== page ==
Seven-time champion of the Western States 100 Mile Endurance Run and two-time champion of the Badwater Ultramarathon, Running Coach, and Physical Therapist
Barefoot and minimal footwear running is neither new nor trendy. Like many top runners since the beginning of competitive running, I have incorporated barefoot running into my training as a way to do drills for efficiency, strengthening, and body awareness. Running in performance running shoes and running barefoot each has its place in both a novice and elite runner’s running program. Sound rationale is needed when including barefoot running into a running program. Both pros and cons to running barefoot exist.
- Encourages efficient running form by promoting body awareness and tactile sensation.
- Increases running economy by having less weight on foot.
- Strengthens the foot-ankle complex and the rest of the kinetic chain (knee, hip, core and even upper body).
- Cross-trains running muscles (running on grass, sand) by breaking up the repetitive environment of running on hard surfaces.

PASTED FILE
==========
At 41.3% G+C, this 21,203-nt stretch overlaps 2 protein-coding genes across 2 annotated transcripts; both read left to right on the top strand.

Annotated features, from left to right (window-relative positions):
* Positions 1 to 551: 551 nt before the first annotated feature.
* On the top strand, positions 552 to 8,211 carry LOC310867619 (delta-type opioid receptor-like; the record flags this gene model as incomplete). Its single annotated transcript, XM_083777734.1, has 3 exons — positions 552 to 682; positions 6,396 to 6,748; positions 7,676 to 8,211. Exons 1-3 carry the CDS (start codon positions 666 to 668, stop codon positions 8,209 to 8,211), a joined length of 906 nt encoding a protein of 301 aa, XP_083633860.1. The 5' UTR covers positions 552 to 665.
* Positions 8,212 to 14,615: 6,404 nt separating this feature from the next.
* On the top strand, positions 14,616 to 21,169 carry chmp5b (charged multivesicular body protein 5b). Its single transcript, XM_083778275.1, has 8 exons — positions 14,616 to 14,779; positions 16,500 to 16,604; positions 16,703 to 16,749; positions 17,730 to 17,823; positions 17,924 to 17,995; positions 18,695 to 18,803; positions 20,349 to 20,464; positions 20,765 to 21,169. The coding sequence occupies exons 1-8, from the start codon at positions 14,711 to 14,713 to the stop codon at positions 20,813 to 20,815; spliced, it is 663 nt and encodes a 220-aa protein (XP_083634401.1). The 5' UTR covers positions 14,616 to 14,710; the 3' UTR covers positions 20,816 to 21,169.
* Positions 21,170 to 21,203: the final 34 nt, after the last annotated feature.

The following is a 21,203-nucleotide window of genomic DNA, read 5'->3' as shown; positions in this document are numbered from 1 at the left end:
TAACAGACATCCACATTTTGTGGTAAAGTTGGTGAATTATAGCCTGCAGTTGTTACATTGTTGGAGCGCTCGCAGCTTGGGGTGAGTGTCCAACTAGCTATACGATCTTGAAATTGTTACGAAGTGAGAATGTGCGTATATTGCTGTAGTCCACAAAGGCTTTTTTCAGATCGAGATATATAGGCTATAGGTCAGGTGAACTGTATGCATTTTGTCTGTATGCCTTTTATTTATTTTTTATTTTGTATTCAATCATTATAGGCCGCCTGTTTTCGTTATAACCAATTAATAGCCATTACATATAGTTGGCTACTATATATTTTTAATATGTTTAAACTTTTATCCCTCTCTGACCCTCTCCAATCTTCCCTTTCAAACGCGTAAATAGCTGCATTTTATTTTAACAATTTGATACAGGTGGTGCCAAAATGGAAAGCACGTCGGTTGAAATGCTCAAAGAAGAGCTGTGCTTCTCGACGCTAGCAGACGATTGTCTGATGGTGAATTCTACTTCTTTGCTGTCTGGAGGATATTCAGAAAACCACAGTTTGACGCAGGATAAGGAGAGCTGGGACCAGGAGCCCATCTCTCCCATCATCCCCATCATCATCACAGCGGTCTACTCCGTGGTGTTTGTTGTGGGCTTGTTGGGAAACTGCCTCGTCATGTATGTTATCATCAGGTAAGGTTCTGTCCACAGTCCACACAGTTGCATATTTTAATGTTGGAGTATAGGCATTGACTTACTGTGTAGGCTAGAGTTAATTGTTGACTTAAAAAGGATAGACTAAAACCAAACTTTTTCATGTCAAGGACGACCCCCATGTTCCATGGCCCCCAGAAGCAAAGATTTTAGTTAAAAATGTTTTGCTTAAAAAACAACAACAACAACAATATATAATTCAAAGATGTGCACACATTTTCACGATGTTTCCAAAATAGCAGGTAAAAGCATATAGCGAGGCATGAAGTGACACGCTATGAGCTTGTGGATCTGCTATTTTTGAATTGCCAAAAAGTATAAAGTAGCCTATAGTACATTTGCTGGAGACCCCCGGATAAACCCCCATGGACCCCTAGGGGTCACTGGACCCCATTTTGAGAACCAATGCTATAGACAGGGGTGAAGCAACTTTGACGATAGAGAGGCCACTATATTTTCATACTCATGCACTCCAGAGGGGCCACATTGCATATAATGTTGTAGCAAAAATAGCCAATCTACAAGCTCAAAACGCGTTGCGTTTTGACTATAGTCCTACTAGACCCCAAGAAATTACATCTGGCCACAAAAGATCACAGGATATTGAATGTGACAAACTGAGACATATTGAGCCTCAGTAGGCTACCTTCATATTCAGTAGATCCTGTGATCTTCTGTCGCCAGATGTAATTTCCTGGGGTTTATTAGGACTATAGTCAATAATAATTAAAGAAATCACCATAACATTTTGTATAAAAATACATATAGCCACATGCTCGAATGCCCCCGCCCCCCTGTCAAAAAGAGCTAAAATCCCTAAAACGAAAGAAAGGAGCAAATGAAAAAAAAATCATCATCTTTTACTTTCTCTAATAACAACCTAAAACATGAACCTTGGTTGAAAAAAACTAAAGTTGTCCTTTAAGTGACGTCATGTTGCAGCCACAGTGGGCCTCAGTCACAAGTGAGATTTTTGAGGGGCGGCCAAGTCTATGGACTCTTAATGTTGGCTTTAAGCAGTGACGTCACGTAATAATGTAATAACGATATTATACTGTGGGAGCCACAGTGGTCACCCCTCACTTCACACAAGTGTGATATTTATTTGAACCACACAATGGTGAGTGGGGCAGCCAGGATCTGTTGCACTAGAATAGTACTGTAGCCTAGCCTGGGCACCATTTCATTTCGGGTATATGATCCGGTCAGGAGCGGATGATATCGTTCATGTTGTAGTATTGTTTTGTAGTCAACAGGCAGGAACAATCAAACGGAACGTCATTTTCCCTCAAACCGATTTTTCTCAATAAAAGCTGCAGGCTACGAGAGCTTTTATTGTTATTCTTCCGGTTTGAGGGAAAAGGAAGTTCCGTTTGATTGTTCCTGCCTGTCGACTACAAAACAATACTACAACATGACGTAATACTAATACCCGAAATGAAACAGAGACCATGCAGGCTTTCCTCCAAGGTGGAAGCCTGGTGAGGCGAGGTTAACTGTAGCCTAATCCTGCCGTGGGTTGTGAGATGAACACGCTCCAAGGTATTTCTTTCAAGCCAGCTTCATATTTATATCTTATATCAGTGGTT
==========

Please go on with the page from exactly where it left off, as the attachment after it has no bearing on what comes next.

- Prevents injuries due to all of the above.
- Requires a big transition due to a dominant shoe-wearing culture.
- Requires proper implementation into training to avoid injury (i.e. too much, too soon mistake).
- Decreased efficiency and speed on trails and pavement, because the skin and protective structures of the foot are exposed to a greater load and sharp objects.
Personally, I have used barefoot running before and/or after a speed workout by warming up and cooling down in 10- to 15-minute sessions on grass or artificial turf for technique training. I have also used it to prevent injury or rehab a foot-ankle injury, such as plantar fasciitis, by running on grass or sand for one to four miles. As a running coach, I have recommended running barefoot for the same reasons I have used it in my own training program. The key is proper progression and integration (i.e. avoiding too much, too soon) to allow the athlete’s body to adapt appropriately.
Overall, I feel that all runners can benefit from barefoot or minimal footwear training if implemented properly. Like any tool or training technique, it can encourage positive change and benefit the runner whether it is for performance or injury prevention. This in turn can enhance the running experience. Barefoot running does not have to be an all-or-nothing approach. Performance footwear has allowed the human body to reach new levels of performance on the track, road, and trail. Barefoot running can be used in training for all runners and can assist shoe manufacturers in developing footwear that complements the human body to continue exceeding all runners’ performance goals!